I mentioned the other day that according to the Apostle John, Jesus exegetes God in his earthly life (John 1:18). God is indeed known from the Scriptural narratives in his relations with creation and Israel. But the clearest and fullest expression of God is found in Jesus.
We might even say that Jesus improvises God. Based on God’s self-revelation in Israel’s Scriptures, we ought to look at Jesus’ life and say, “of course!” Jesus’ revelation of God is in complete continuity with God’s prior self-revelation, albeit in new settings.
We might also say that Paul improvises Jesus. 2 Cor. 4:7-12 is a powerful Pauline text that captures the paradox of life in a beautiful but broken creation. Faithfulness to God in this age calls for cruciformity, a self-sacrificial mode of life that is sustained by and unleashes God’s resurrection power.
But we have this treasure in earthen vessels, so that the surpassing greatness of the power will be of God and not from ourselves; we are afflicted in every way, but not crushed; perplexed, but not despairing; persecuted, but not forsaken; struck down, but not destroyed; always carrying about in the body the dying of Jesus, so that the life of Jesus also may be manifested in our body. For we who live are constantly being delivered over to death for Jesus’ sake, so that the life of Jesus also may be manifested in our mortal flesh. So death works in us, but life in you.
As Michael Gorman notes in his various discussions of cruciformity, this is a richer notion than merely imitating Christ. In his postures toward others and his daily mode of life, Paul is re-performing Jesus’ narrative pattern of self-giving-unto-death for the sake of others. He knows that this way of life draws upon and radiates the power of Jesus’ own life.
This isn’t a life of moping drudgery driven by self-loathing or self-pity. Nor is it characterized by passive-aggressive relational strategies. This life of power-surrender, service, solidarity with the suffering, deference toward others, and weakness is driven by promise and hope. A cruciform mode of life maximally exploits the “death-life” paradox. When Paul re-performs Jesus’ life-long march to the cross, Jesus’ life-giving and joy-generating resurrection power floods Paul’s life and relationships.
The promise of cruciformity is that it is the only mode of life that unleashes the resurrection power of God.
9 thoughts on “Paul’s Cruciform Performances of Jesus”
That’s interesting. When many people say they want to “imitate Christ” they mean his kindness, his understanding, or his treatment of the poor. Paul does make it clear that knowing his death is the only way to know the power of the resurrection. Good post.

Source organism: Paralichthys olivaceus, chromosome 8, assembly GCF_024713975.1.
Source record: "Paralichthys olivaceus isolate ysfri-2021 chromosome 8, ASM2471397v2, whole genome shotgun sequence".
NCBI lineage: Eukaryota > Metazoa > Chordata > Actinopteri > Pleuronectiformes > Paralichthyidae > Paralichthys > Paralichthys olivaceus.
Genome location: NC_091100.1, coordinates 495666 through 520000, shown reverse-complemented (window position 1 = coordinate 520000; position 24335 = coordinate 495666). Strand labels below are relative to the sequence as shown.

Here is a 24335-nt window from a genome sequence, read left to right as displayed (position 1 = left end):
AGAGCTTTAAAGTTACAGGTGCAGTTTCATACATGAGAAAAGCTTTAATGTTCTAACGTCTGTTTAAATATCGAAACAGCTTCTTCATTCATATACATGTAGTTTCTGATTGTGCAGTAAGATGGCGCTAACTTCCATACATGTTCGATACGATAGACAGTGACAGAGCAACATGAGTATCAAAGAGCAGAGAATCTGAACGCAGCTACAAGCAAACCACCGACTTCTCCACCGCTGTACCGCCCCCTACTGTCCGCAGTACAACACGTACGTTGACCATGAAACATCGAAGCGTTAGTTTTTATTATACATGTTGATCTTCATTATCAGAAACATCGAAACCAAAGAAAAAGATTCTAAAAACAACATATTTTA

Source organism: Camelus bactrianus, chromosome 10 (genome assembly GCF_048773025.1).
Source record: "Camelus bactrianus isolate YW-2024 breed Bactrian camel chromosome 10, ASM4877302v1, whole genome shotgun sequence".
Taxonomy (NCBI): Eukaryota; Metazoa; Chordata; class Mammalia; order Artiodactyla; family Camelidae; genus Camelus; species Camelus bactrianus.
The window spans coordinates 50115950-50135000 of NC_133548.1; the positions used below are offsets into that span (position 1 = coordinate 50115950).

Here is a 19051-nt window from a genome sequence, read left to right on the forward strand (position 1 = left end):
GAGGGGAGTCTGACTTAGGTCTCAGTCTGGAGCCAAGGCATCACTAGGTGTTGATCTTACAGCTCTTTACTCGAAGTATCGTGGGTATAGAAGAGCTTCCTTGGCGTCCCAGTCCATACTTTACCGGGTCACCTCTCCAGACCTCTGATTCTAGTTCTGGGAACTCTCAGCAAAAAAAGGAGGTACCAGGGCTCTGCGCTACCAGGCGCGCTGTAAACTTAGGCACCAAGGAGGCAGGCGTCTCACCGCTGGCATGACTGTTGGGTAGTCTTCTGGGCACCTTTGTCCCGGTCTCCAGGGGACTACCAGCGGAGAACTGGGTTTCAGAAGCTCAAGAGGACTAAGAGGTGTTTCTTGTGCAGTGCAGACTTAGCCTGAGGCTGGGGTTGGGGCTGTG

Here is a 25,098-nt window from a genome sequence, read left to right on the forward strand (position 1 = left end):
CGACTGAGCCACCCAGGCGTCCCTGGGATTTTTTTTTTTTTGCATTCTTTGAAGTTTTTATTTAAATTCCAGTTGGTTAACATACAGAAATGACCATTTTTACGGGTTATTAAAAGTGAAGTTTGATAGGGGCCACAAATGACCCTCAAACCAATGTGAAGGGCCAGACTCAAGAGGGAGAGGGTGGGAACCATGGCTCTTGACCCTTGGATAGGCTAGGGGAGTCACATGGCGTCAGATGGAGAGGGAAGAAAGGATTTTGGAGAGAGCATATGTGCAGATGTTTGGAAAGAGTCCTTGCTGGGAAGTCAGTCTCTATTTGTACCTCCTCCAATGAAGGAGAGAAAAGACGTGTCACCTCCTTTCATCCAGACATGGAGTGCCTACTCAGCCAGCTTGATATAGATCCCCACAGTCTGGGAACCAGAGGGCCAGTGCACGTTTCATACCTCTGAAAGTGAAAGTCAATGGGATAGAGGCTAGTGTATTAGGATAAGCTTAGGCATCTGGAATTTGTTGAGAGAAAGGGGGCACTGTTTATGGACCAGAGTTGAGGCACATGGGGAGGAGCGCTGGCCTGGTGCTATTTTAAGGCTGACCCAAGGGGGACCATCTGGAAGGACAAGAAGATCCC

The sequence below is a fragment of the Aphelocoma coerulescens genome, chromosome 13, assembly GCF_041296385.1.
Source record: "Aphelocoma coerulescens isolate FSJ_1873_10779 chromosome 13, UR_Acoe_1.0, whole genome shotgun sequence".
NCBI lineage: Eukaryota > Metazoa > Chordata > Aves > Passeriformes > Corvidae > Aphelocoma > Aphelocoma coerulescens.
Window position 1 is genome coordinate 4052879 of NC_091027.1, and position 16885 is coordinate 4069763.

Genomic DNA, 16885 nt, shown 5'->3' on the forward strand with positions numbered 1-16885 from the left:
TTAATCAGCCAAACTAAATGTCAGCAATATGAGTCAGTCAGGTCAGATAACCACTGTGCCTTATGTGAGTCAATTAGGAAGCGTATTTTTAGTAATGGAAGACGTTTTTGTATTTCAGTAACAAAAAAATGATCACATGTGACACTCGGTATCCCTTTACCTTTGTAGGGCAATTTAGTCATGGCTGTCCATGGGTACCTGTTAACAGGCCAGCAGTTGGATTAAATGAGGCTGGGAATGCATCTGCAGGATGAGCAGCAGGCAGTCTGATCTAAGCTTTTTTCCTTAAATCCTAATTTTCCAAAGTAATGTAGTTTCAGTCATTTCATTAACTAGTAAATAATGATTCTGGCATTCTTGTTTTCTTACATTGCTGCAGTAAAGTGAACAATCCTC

Statement of the year, no decade…wait, no, century – “Jesus’ revelation of God is in complete continuity with God’s prior self-revelation, albeit in new settings.”
Couldn’t agree more.
Performance – that’s a great word. It follows and presupposes engagement. I.e. it is announced and is also legitimate. There are many pretenders. Identify it also with Israel even in the exile through psalm 44 which Paul quotes. Identify it also with the re-presentation of the church in the Eucharist.
God’s prior self-revelation included wholesale slaughter of Canaanites, etc. In what sense is Jesus’s revelation of God in complete continuity with the relentless violence of Israel’s God?
Abraham Vivas (@abrahamvivas)
Very challenging words and great reminder. I want to know His death and the power of His resurrection!
Couldn’t agree more with comments about cruciformity. However, I’d say that while Jesus is in continuity with previous revelations of God, he is full revelation where they were but partial.
I couldn’t agree with you more, Tim. I have been reading and praying with 2 Corinthians lately, and indeed I am going to preach on the passage you cited here next Wednesday. In Romans 8:17 (and 8:18-39) Paul speaks of sharing in the suffering of Christ so that we may be glorified with him. This is about resurrection life being lived out through cruciformity, isn’t it? And in 2 Cor I find Paul speaking of his own cruciform life in great intensity. Profound.
That passage in Rom. 8 seems to be a climax in the letter where redefines the identity of the people of God precisely as those who suffer with Christ. To the question, “who are the people who will be exalted at the final day?” Paul answers, “those who suffer with Christ, whatever their ethnic identity.” Huge.
Thanks, Tim. A few years ago I was talking with the senior pastor of my church on this topic. The discussion was about what the characteristics of a Christian community were. In other words, what defines the identity of God’s people today? I suggested that it’s the sacrifice and suffering of Christians. (By that I didn’t mean that we should make suffering glamorous, but that the biblical evidence is that suffering is the hallmark of NT followers of Jesus.) My pastor’s response was that sacrifice and suffering were unhelpful categories for the church today. They were not encouraging. My heart sank when I heard that. (But to his credit, he did change his mind after our long conversation.)